In some cases, search agents exchange summaries of their copies of the digital pheromone map before performing a full synchronization with each agent. For example, the search system may assign a serial number to each agent that is incremented each time the agent makes an update to the digital pheromone map. Each agent can then exchange a list of agents and serial numbers that indicate what information that agent has received from each of the other agents. For example, if agents A and B exchange information that indicates that both have the same serial number from agent C, then it is not necessary for A and B to exchange information received from C because each is equally up to date with respect to C. The list of agents and serial numbers forms a key that summarizes the state of the instance of the digital pheromone map held by a particular agent. This method allows each agent to optimize the agents that it synchronizes with and to reduce the information requested from other agents during synchronization. In other embodiments, other pluggable, incremental algorithms for updates may also be used.
In some embodiments, the search system optimizes the agents that each agent synchronizes with. For example, an agent may choose to only synchronize with nearby agents, such as by applying a Delaunay filter, because nearby agents are most likely to have relevant information to the requesting agent's next move when there are still unsearched cells in close proximity. A Delaunay filter is a triangulation technique that removes neighboring agents that are not nearest neighbors from the list of agents to synchronize with. This allows each agent to synchronize with the smallest number of agents and results in a network topology between the agents that is an approximate minimal spanning tree. As another example, an agent may sort the summaries received from agents by the number of differences with the agent's own copy of the digital pheromone map. The agent can then choose to synchronize first with those agents having the most differences. This method may eliminate the need to synchronize with many of the other agents that have information that is redundant with the information received from the first agent.
In some aspects, the search system does not update the distance gradient of the entire digital pheromone map following a received update. Common optimization techniques may be used by a particular agent to reduce the area of the map that needs to be updated. For example, a wavefront propagation method based on Dijsktra's algorithm can be used to compute updated distances to unsearched nearby cells following an update while ignoring faraway cells.
In some cases, the search system instructs agents to operate in a post-search mode. Searching may only be the first phase in a sequence. For example, once a target is found, agents may switch to a target-destroying mode. In post-search modes the agents may no longer use the digital pheromone map, but may instead switch to control by a human operator or other control schemes applicable to the new mode.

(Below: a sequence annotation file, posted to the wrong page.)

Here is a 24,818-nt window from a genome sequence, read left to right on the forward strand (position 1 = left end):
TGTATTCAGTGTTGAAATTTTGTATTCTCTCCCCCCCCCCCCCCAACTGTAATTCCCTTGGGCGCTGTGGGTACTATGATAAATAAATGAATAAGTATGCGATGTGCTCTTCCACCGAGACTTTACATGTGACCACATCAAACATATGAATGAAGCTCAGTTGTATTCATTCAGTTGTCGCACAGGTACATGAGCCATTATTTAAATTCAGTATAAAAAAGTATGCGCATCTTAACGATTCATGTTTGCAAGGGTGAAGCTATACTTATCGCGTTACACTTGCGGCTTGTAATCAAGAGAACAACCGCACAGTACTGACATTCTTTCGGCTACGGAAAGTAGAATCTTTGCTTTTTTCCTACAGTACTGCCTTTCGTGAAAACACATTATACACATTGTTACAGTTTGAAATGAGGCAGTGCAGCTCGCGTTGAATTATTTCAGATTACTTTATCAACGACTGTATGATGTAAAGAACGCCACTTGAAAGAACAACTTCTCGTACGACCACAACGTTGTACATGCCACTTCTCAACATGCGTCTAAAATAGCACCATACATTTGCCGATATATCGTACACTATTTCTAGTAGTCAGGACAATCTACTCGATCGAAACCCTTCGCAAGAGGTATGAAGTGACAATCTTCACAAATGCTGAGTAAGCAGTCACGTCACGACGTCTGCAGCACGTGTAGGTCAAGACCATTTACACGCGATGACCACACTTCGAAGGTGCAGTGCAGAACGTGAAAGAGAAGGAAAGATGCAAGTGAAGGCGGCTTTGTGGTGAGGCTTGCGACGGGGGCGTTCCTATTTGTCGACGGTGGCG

The computing device on which the system is implemented may include a central processing unit, memory, input devices (e.g., keyboard and pointing devices), output devices (e.g., display devices), and storage devices (e.g., disk drives). The memory and storage devices are computer-readable media that may contain instructions that implement the system. In addition, the data structures and message structures may be stored or transmitted via a data transmission medium, such as a signal on a communication link. Various communication links may be used, such as the Internet, a local area network, a wide area network, a point-to-point dial-up connection, a cell phone network, an ad hoc network, and so on. The computing device may be connected to various peripheral devices such as avionics, sensors, weapons, and so on.
Embodiments of the system may be implemented in various operating environments that include personal computers, server computers, hand-held or laptop devices, multiprocessor systems, microprocessor-based systems, embedded processor-based systems, programmable consumer electronics, digital cameras, network PCs, minicomputers, mainframe computers, distributed computing environments that include any of the above systems or devices, and so on. The computer systems may be cell phones, personal digital assistants, smart phones, personal computers, programmable consumer electronics, digital cameras, unmanned aerial vehicles, and so on.
The system may be described in the general context of computer-executable instructions, such as program modules, executed by one or more computers or other devices. Generally, program modules include routines, programs, objects, components, data structures, and so on that perform particular tasks or implement particular abstract data types. Typically, the functionality of the program modules may be combined or distributed as desired in various embodiments.
From the foregoing, it will be appreciated that specific embodiments of the search system have been described herein for purposes of illustration, but that various modifications may be made without deviating from the spirit and scope of the invention. For example, although search agents have been described in the context of UAVs, the techniques described may also be used in other contexts such as space exploration or undersea searches. Similar techniques may also be used to assist a human pilots in manned vehicles. Likewise, although searching has been described, similar techniques may be useful for tasks other than searching, such as crop dusting where a substance is distributed over a geographic area. Searches may also be performed on an ongoing basis, such as to track weather patterns where conditions of the environment change over time. Accordingly, the invention is not limited except as by the appended claims.